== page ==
US governmental agency FBI is alerting smartphone users to the growing threat of malware. Its Internet Crime Complaint Center has issued a warning to people whose handsets run the Android operating system about two newly identified threats Loozfon and FinFisher, as well as offering advice and guidance about keeping their smartphones and their contents safe from potential attacks.
Loozfon can steal contact details from a user's address book if they click on a link contained in an email that promises a work-from-home opportunity.
FinFisher can give hackers remote control of one's smartphone if they visit a web link or open a text message that is disguised as a system update.
Malware threats to the Android operating system are not new. Back in August 2010, Kaspersky Lab identified the first Trojan virus aimed at Android devices but the threat of viruses and malware is increasing because an increasing number of consumers own smartphones and use them to surf the net and manage aspects of their lives like agendas and email.
As Android is the leading operating system, it is also the most likely to be targeted. Since Apple doesn't license its operating system to third parties, iPhone users are less vulnerable to attacks, but that doesn't mean that they are immune. On October 12, the FBI has provided the following tips that should help keep all smartphone users, Android and Apple alike, safe from harm.
* When purchasing a Smartphone, know the features of the device, including the default settings. Turn off features of the device not needed to minimize the attack surface of the device.
* Depending on the type of phone, the operating system may have encryption available. This can be used to protect the user's personal data in the case of loss or theft.
With the growth of the application market for mobile devices, users should look at the reviews of the developer/company who published the application first.
* Review and understand the permissions you are giving when you download applications.
* Passcode protect your mobile device. This is the first layer of physical security to protect the contents of the device. In conjunction with the passcode, enable the screen lock feature after a few minutes of inactivity.
* Obtain malware protection for your mobile device. Look for applications that specialize in antivirus or file integrity that helps protect your device from rogue applications and malware.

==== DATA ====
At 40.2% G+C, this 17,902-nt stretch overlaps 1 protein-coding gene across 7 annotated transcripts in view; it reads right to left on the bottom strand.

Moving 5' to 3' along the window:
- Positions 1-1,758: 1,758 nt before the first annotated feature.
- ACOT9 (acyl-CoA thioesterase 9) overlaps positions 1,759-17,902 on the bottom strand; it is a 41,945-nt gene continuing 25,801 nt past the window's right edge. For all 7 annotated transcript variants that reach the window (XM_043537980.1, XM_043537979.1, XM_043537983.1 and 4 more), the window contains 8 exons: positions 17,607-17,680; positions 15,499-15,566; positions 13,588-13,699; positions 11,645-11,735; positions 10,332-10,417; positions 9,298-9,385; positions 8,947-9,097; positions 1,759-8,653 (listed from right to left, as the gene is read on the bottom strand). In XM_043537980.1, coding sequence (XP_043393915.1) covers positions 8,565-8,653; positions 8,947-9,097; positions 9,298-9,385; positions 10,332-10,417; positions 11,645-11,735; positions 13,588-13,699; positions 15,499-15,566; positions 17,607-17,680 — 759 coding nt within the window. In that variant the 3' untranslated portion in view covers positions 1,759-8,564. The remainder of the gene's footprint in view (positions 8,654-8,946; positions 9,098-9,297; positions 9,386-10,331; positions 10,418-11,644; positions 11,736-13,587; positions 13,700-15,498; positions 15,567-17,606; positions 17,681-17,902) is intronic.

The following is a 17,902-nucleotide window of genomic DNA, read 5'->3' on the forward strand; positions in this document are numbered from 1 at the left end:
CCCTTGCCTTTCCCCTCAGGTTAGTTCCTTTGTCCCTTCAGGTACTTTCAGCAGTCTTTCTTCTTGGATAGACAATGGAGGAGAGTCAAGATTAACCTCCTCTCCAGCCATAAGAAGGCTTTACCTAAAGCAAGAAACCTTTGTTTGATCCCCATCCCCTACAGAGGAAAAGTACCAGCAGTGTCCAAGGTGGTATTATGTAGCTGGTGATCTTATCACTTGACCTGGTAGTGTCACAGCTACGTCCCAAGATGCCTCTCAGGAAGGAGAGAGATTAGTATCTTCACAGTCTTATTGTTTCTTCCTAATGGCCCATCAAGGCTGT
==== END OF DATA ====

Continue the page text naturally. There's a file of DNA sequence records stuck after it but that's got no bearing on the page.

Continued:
* Be aware of applications that enable Geo-location. The application will track the user's location anywhere. This application can be used for marketing, but can be used by malicious actors raising concerns of assisting a possible stalker and/or burglaries.
* Jailbreak or rooting is used to remove certain restrictions imposed by the device manufacturer or cell phone carrier. This allows the user nearly unregulated control over what programs can be installed and how the device can be used. However, this procedure often involves exploiting significant security vulnerabilities and increases the attack surface of the device. Anytime a user, application or service runs in "unrestricted" or "system" level within an operation system, it allows any compromise to take full control of the device.
* Do not allow your device to connect to unknown wireless networks. These networks could be rogue access points that capture information passed between your device and a legitimate server.
* If you decide to sell your device or trade it in, make sure you wipe the device (reset it to factory default) to avoid leaving personal data on the device.
* Smartphones require updates to run applications and firmware. If users neglect this it increases the risk of having their device hacked or compromised.
* Avoid clicking on or otherwise downloading software or links from unknown sources.
* Use the same precautions on your mobile phone as you would on your computer when using the Internet.